Trump Says Democrats Want Impeachment 'Because They Can't Win Election'

President Donald Trump attacked a Texas representative Tuesday, saying Democrat impeachment threats against him are a sign of grasping at straws to his presidency.

During a segment on NBC, Rep. Al Green from Houston said, "I'm concerned if we don't impeach this president, he will get reelected."

Trump used this as a rallying cry to his base with a tweet. He said, "He wants to impeach because they can't win. Sad," the president said in a late Tuesday tweet.

He wants to impeach because they can’t win election. Sad!

— Donald J. Trump (@realDonaldTrump) May 8, 2019

Democrats keep mounting potential challengers to Trump for the 2020 election—21 major candidates to this point—all while maintaining pressure on the Mueller report and demanding ex-White House counsel Don McGahn to testify before House committees.

Green is just one among many Democrats who have called for impeaching the president. Among the masses are several 2020 presidential hopefuls.

Freshman representative Rashida Tlaib from Minnesota, who is not a presidential candidate, became notably famous for her "Impeach the motherf---er' rant at her swearing-in party.

"We all swore to protect our nation, and that begins with making sure that no one, including the President of the United States, is acting above the law," Tlaib wrote in March. "I urge your support in recommending that the House Committee on Judiciary begin hearings, take depositions, and issue subpoenas to answer this question that is fundamental to the rule of law and the preservation of our democracy."

Tlaib hasn't always been about hearings and subpoenas. In January, shortly after getting sworn into Congress, she led an 'Impeach the motherf---er' chant at her post-induction party.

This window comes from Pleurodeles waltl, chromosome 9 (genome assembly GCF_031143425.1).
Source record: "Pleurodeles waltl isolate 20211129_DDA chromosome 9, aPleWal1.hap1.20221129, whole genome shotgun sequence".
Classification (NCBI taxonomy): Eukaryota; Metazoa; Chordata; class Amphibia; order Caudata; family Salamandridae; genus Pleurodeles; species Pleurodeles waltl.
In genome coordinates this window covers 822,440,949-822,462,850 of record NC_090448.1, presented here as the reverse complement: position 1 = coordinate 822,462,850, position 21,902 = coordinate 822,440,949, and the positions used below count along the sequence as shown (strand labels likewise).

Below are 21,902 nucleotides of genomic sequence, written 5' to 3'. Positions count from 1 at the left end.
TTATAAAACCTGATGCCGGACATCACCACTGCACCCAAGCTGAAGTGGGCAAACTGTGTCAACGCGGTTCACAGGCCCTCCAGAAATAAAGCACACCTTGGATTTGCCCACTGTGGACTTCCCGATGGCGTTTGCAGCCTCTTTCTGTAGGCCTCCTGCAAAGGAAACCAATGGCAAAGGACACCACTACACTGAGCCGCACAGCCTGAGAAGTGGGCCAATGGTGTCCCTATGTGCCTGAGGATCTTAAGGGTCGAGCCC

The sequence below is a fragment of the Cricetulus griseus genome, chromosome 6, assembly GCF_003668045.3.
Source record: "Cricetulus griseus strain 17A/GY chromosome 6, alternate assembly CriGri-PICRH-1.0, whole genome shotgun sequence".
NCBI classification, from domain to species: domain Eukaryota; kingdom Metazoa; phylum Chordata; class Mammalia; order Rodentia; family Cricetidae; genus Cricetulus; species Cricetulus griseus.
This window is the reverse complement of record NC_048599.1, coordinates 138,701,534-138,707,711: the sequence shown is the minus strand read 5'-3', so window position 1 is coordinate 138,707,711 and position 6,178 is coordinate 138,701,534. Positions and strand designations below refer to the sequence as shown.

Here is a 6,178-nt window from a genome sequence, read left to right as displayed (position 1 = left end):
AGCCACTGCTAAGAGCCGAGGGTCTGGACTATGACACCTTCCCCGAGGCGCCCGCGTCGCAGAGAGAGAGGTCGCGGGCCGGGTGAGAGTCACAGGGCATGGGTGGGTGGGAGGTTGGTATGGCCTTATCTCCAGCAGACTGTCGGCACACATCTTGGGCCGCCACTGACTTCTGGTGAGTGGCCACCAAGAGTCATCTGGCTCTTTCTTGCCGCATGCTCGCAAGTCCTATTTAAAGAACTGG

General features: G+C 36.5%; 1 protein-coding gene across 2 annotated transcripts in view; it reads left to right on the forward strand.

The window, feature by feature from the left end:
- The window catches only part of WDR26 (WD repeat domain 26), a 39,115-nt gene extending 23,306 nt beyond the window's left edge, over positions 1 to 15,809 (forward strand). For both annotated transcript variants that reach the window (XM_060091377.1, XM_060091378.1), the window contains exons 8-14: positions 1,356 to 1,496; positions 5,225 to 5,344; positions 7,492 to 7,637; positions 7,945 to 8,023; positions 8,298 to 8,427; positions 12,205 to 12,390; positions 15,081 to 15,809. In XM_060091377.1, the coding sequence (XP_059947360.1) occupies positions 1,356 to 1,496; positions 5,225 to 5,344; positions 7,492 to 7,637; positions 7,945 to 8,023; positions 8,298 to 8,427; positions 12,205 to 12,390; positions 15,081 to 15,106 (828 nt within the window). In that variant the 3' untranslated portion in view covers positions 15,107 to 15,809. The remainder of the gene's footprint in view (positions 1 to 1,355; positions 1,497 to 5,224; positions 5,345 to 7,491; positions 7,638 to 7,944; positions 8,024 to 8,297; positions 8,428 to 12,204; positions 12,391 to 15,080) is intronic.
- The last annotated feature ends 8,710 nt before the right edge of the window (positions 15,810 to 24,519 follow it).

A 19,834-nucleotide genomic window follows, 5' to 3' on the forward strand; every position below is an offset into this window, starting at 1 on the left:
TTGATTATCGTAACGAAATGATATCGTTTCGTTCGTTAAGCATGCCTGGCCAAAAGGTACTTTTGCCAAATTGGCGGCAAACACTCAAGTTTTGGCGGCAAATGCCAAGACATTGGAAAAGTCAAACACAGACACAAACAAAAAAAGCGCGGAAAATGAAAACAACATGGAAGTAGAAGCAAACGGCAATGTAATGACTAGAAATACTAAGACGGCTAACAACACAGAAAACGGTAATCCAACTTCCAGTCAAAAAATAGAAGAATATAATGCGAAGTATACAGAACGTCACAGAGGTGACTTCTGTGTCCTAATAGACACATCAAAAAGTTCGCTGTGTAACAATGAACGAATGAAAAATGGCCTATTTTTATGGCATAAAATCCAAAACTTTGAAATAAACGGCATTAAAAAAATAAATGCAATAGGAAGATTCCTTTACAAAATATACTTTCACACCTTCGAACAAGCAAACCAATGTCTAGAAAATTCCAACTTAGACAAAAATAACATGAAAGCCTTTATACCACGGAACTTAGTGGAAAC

Sen. Elizabeth Warren became one of the first 2020 Democratic presidential candidates to call for impeachment when she said Trump's alleged obstruction was an abuse of power.

"To ignore a President's repeated efforts to obstruct an investigation into his own disloyal behavior would inflict great and lasting damage on this country," she tweeted, "and it would suggest that both the current and future Presidents would be free to abuse their power in similar ways."

House Oversight and Reform Chairman Elijah Cummings, a Maryland Democrat, said the Mueller report left House Democrats a "road map" to impeach the president.

"The Mueller document has now left us with a road map to go forward," Cummings said. "I think he basically said to us as a Congress, it's up to you to take this further with regards to obstruction and other matters that might come up. If we do nothing here, what is going to happen is that the president is going to be emboldened. He's going to be emboldened because he's said, 'Well, I got away with that.'"

Somehow, Cummings said the document didn't necessarily guarantee a win for Democrats.

"Even if we did not win, possibly, if there were not impeachment, I think history would smile upon us for standing up for the Constitution," Cummings said.

Now Cummings is going after the Treasury Department if they block his committee from obtaining documents, threatening to prevent them from getting their salaries.

"Please be advised that any official at the Department who 'prohibits or prevents' or 'attempts or threatens to prohibit or prevent' any officer or employee of the Federal Government from speaking with the Committee could have his or her salary withheld pursuant to section 713 of the Financial Services and General Government Appropriations Act," Cummings wrote.

The growing tree of Democratic presidential candidates in 2020 has called for impeachment of Trump, but Speaker of the House Nancy Pelosi has warned her party to not act so hastily.

Then there are candidates like Texan Beto O'Rourke who continue to push a leftist agenda.

"We're finally learning the truth about this president," O'Rourke said. "And yes, there has to be consequences. Yes, there has to be accountability. Yes, I think there's enough evidence now for the House of Representatives to move forward with impeachment."

The O'Rourke rhetoric bookends a call from one end of Texas to the other on impeaching Trump, who won the state of Texas, which is still a red state per the last presidential election and the 2018 midterm, in which incumbent Sen. Ted Cruz successfully defended his seat over O'Rourke.